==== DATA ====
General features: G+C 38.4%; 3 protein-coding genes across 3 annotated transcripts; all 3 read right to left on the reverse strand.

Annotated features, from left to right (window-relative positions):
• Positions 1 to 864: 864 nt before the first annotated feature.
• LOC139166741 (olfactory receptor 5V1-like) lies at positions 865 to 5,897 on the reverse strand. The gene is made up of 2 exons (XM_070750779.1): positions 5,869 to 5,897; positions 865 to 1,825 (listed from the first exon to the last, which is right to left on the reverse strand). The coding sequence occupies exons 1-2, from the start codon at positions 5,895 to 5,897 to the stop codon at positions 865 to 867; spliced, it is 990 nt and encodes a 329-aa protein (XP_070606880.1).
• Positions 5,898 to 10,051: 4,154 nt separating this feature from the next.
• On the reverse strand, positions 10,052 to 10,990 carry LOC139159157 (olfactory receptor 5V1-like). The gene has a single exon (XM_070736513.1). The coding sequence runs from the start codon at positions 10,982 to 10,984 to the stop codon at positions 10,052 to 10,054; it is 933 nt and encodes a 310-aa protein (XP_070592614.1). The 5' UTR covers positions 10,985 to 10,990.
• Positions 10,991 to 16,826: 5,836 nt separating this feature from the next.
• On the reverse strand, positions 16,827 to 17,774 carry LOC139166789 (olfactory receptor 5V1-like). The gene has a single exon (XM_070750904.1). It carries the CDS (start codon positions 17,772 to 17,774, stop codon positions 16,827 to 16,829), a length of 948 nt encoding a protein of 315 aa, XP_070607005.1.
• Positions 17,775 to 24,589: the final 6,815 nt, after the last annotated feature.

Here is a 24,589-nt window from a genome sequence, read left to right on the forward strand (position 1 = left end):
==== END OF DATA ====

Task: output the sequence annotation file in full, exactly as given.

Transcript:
General features: G+C 38.4%; 3 protein-coding genes across 3 annotated transcripts; all 3 read right to left on the reverse strand.

Annotated features, from left to right (window-relative positions):
• Positions 1 to 864: 864 nt before the first annotated feature.
• LOC139166741 (olfactory receptor 5V1-like) lies at positions 865 to 5,897 on the reverse strand. The gene is made up of 2 exons (XM_070750779.1): positions 5,869 to 5,897; positions 865 to 1,825 (listed from the first exon to the last, which is right to left on the reverse strand). The coding sequence occupies exons 1-2, from the start codon at positions 5,895 to 5,897 to the stop codon at positions 865 to 867; spliced, it is 990 nt and encodes a 329-aa protein (XP_070606880.1).
• Positions 5,898 to 10,051: 4,154 nt separating this feature from the next.
• On the reverse strand, positions 10,052 to 10,990 carry LOC139159157 (olfactory receptor 5V1-like). The gene has a single exon (XM_070736513.1). The coding sequence runs from the start codon at positions 10,982 to 10,984 to the stop codon at positions 10,052 to 10,054; it is 933 nt and encodes a 310-aa protein (XP_070592614.1). The 5' UTR covers positions 10,985 to 10,990.
• Positions 10,991 to 16,826: 5,836 nt separating this feature from the next.
• On the reverse strand, positions 16,827 to 17,774 carry LOC139166789 (olfactory receptor 5V1-like). The gene has a single exon (XM_070750904.1). It carries the CDS (start codon positions 17,772 to 17,774, stop codon positions 16,827 to 16,829), a length of 948 nt encoding a protein of 315 aa, XP_070607005.1.
• Positions 17,775 to 24,589: the final 6,815 nt, after the last annotated feature.

Here is a 24,589-nt window from a genome sequence, read left to right on the forward strand (position 1 = left end):